Synthetic data
We generated synthetic data (n = 2000) to illustrate the method. Each datum had several elements: location on a unit square centered at zero, a dichotomous outcome, and a dichotomous covariate denoting "young" or "old". We generated 1000 locations for the young subjects using two uniform random variables centered at zero. For old subjects, we generated 500 locations using two uniform random variables centered at zero and 500 locations using two normal random variables each with mean 0.25 and variance 1/10^{th} that of the uniform distribution. We randomly assigned disease status assuming 1:5 odds of being a case for the young and four times this value for the old. These synthetic data were generated so that young are uniformly distributed, old are clustered, and the odds of disease are constant within each strata. The age covariate is thus both a risk factor and spatially clustered, i.e., a crude map should show spatial confounding, but a properly adjusted map should be flat.
In judging whether a variable is a confounder, epidemiologists typically compare the magnitude of adjusted and crude point estimates [4]. We analyzed the synthetic data using the model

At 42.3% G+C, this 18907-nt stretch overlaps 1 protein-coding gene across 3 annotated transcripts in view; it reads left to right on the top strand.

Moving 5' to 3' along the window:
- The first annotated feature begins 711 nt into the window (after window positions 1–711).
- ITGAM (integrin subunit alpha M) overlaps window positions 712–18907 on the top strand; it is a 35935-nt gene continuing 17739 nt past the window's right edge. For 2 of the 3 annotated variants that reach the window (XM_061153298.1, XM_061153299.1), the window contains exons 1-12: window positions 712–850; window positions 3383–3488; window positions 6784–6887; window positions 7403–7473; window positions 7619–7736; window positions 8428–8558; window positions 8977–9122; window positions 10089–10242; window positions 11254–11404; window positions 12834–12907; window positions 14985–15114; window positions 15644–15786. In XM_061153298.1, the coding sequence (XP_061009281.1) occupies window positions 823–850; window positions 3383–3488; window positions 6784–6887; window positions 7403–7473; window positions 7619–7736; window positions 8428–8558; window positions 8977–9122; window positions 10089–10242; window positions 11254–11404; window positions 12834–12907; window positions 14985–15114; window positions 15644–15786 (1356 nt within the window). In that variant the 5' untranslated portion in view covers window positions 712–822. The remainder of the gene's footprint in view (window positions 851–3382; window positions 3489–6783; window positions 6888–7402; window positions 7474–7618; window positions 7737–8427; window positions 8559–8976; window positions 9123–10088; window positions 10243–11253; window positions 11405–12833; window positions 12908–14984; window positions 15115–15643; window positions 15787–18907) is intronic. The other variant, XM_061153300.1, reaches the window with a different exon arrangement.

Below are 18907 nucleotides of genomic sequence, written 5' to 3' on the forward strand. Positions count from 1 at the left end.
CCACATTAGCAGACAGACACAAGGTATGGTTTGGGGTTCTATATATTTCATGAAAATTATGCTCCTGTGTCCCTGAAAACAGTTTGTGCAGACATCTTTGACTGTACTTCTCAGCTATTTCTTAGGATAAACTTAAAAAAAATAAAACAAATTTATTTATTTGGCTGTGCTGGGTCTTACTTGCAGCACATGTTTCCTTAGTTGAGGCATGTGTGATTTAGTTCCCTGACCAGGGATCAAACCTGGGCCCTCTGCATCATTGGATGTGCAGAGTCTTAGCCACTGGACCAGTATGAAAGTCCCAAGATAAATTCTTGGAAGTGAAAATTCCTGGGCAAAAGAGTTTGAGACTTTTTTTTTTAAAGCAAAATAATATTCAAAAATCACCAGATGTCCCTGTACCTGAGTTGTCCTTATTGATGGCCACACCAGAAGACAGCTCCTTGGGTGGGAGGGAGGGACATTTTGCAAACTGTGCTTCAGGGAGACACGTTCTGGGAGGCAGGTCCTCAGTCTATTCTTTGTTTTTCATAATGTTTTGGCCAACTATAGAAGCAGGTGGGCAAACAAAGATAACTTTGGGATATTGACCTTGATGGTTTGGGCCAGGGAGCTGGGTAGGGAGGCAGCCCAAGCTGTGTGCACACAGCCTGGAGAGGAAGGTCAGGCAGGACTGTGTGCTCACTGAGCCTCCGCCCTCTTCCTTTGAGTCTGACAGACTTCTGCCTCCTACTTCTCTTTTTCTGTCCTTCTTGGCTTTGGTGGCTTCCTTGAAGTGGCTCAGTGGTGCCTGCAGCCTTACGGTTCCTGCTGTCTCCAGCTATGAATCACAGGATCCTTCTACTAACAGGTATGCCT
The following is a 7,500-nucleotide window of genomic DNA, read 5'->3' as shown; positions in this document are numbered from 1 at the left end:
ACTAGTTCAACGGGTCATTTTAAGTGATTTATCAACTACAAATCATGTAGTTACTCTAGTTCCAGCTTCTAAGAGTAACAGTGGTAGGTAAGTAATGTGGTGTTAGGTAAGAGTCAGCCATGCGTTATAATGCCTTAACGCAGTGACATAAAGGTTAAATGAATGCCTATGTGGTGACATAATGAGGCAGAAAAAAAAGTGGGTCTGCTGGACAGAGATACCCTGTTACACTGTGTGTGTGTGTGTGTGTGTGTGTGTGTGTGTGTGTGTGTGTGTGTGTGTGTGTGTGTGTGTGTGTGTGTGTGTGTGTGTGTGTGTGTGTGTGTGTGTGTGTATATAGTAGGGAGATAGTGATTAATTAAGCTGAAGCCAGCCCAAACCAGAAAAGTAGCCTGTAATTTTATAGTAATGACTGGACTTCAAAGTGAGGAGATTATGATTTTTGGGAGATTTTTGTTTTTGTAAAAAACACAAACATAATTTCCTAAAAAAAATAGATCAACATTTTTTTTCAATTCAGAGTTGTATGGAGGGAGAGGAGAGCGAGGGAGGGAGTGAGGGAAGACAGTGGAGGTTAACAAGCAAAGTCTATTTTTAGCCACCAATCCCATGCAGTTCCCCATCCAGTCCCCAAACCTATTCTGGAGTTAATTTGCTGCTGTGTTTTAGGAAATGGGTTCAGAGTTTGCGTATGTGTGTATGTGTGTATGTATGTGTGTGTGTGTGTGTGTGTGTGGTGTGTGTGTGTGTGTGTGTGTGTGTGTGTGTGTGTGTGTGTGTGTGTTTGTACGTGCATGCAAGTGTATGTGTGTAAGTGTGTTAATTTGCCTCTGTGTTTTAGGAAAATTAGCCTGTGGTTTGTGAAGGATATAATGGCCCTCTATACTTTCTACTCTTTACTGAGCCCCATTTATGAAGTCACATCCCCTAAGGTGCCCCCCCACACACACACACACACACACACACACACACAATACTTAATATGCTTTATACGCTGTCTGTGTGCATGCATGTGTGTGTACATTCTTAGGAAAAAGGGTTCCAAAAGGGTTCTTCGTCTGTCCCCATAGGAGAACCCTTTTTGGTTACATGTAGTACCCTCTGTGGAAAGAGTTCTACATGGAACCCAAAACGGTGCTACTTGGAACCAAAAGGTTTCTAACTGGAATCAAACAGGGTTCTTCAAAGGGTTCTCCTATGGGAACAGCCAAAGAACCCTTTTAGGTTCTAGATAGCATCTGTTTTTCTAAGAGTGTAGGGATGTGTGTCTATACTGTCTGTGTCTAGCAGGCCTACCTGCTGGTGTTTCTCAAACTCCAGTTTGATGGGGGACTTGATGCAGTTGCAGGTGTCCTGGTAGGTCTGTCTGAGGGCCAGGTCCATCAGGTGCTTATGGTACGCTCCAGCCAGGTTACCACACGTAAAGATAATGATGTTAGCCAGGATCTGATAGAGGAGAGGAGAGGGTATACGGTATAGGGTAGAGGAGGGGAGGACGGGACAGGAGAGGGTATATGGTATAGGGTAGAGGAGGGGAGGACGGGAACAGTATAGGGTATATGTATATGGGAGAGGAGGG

logit[p(x_{1},x_{2})] = α + γz + S(x_{1},x_{2}) (2)
with and without the covariate term z, an indicator variable for young or old. We then visually compared the adjusted and crude maps of the synthetic data. To distinguish between changes due to adjustment and changes due to span, we created adjusted maps with two different spans: one optimal for the adjusted map, the other optimal for the crude map.
Cape Cod data
To illustrate these methods using real data, we investigated the association between residence and breast cancer on Upper Cape Cod, Massachusetts (USA) using data from populationbased casecontrol studies [34, 35]. The Massachusetts Cancer Registry was used to identify incident breast cancer cases diagnosed from 1983–1993. Participants were restricted to permanent residents of the upper Cape region with complete residential histories. Controls were chosen to represent the underlying population that gave rise to the cases, i.e., permanent residents of the same towns during the same time period. Controls were frequency matched to cases on age, gender, and vital status.
Participants or their nextofkin completed an extensive interview, providing information on demographics (age, sex, marital status, and education), a fortyyear residential history, and potential confounders. "Index years" were randomly assigned to controls in a distribution similar to that of diagnosis years for cases. We used index years to estimate length and time of environmental exposure for controls in a fashion comparable to that of cases. See earlier papers [34, 35] for a detailed description of the methods used to define the study population. The Institutional Review Board of Boston University Medical Center approved the research.